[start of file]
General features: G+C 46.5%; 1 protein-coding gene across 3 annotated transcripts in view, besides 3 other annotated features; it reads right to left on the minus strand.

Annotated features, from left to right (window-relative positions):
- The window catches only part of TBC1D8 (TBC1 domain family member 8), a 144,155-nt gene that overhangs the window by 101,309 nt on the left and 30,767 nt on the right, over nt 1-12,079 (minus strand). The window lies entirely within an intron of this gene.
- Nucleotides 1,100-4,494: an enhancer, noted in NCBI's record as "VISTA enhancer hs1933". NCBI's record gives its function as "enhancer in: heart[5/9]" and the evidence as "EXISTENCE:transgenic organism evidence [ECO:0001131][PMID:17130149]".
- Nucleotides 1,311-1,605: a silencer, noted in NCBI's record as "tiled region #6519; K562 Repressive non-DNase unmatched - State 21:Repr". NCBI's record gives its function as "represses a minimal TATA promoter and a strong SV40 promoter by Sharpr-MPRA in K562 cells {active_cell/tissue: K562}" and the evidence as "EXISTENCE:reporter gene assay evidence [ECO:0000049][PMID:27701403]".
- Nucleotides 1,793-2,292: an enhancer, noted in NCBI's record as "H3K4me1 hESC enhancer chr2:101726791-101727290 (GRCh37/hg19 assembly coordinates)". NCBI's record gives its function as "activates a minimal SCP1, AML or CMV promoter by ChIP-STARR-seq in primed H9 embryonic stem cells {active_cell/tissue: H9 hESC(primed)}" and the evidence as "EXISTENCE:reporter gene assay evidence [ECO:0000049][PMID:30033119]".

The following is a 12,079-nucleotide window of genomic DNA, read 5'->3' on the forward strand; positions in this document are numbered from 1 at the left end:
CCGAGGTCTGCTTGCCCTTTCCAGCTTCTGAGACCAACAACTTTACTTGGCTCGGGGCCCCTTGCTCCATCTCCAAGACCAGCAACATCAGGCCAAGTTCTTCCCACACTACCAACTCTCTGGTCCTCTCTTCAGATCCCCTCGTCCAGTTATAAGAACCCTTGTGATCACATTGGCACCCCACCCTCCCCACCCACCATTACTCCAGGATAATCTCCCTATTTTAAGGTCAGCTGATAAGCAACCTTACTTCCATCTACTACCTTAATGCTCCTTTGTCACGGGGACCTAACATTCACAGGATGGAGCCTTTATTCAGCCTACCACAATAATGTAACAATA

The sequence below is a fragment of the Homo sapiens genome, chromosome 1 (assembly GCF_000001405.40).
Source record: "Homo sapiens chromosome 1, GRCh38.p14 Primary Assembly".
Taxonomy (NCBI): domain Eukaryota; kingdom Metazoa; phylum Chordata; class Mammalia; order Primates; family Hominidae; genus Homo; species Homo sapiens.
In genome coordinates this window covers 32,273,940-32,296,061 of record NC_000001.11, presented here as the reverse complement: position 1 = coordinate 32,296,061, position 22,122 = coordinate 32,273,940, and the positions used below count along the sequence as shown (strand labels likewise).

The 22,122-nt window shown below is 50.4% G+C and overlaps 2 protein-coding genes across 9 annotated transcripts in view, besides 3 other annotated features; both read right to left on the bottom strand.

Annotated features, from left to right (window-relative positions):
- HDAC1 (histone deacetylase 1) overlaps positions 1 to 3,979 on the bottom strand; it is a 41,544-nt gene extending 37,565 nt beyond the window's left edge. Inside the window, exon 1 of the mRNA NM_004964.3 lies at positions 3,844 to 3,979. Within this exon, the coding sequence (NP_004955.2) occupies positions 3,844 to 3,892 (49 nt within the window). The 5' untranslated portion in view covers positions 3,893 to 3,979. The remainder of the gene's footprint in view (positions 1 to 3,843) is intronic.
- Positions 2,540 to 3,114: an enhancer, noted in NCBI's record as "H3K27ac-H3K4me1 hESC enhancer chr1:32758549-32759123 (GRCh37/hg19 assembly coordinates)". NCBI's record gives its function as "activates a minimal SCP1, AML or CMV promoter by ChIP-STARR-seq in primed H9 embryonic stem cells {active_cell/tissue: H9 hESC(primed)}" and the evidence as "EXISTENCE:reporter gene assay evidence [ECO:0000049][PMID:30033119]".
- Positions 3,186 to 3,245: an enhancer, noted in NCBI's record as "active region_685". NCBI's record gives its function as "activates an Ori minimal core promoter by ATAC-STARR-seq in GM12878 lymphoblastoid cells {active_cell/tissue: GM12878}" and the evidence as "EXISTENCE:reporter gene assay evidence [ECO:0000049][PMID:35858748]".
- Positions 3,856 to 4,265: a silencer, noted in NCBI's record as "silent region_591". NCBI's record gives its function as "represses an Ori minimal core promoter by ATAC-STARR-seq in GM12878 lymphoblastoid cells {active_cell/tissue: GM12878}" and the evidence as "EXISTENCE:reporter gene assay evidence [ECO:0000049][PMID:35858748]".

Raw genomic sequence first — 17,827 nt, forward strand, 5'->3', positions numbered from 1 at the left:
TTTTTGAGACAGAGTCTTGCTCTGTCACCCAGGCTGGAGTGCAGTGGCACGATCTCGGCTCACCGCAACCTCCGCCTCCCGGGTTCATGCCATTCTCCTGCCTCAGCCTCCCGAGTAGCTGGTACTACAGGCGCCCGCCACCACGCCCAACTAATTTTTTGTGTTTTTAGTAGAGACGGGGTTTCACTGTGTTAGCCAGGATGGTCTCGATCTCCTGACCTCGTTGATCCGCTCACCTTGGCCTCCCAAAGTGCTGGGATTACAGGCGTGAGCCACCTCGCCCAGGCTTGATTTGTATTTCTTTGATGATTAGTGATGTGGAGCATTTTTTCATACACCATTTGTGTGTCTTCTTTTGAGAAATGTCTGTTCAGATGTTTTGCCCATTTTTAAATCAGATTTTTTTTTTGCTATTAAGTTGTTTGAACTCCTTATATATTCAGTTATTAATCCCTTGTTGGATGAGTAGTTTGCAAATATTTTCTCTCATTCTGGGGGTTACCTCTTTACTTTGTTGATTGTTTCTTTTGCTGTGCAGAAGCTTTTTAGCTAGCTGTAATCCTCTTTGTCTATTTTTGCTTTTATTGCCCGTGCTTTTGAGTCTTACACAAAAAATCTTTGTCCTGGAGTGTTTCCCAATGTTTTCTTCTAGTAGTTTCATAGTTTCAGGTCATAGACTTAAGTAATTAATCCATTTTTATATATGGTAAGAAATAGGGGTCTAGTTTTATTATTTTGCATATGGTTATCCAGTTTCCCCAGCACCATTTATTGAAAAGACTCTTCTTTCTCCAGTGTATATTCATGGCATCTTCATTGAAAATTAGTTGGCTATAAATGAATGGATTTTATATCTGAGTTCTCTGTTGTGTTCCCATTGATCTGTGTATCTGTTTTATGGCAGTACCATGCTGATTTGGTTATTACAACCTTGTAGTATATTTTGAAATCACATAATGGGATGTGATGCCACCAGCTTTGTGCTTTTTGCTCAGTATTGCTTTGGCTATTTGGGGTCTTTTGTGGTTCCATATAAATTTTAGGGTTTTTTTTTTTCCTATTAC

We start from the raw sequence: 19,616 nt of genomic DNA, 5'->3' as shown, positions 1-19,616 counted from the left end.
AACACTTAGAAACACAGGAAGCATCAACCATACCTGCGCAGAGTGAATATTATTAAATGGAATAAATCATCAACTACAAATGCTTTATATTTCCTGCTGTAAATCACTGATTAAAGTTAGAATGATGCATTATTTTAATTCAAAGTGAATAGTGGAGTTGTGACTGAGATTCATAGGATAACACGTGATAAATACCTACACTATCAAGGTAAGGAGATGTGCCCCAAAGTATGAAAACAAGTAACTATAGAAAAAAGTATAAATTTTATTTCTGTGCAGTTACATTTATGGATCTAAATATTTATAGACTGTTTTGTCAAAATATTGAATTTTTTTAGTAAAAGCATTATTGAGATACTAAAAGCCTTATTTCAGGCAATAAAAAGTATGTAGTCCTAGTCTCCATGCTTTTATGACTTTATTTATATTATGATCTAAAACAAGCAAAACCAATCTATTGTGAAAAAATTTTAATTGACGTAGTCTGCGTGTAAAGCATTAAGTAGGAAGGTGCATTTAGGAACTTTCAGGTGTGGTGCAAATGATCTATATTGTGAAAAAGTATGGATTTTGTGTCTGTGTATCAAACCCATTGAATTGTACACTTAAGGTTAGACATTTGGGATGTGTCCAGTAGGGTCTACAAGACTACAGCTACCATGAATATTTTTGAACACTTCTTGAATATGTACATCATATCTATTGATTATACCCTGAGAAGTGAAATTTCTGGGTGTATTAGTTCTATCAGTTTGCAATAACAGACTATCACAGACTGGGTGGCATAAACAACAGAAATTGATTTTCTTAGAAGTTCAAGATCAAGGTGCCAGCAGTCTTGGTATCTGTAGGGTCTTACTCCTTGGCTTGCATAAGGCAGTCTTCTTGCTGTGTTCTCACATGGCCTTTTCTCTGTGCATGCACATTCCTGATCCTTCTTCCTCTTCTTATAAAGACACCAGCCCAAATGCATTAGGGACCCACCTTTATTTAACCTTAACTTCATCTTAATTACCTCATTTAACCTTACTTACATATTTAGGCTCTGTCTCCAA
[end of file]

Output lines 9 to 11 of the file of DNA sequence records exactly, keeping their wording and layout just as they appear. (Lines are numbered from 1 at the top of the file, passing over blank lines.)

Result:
The sequence below is a fragment of the Homo sapiens genome, chromosome 1 (assembly GCF_000001405.40).
Source record: "Homo sapiens chromosome 1, GRCh38.p14 Primary Assembly".
Taxonomy (NCBI): domain Eukaryota; kingdom Metazoa; phylum Chordata; class Mammalia; order Primates; family Hominidae; genus Homo; species Homo sapiens.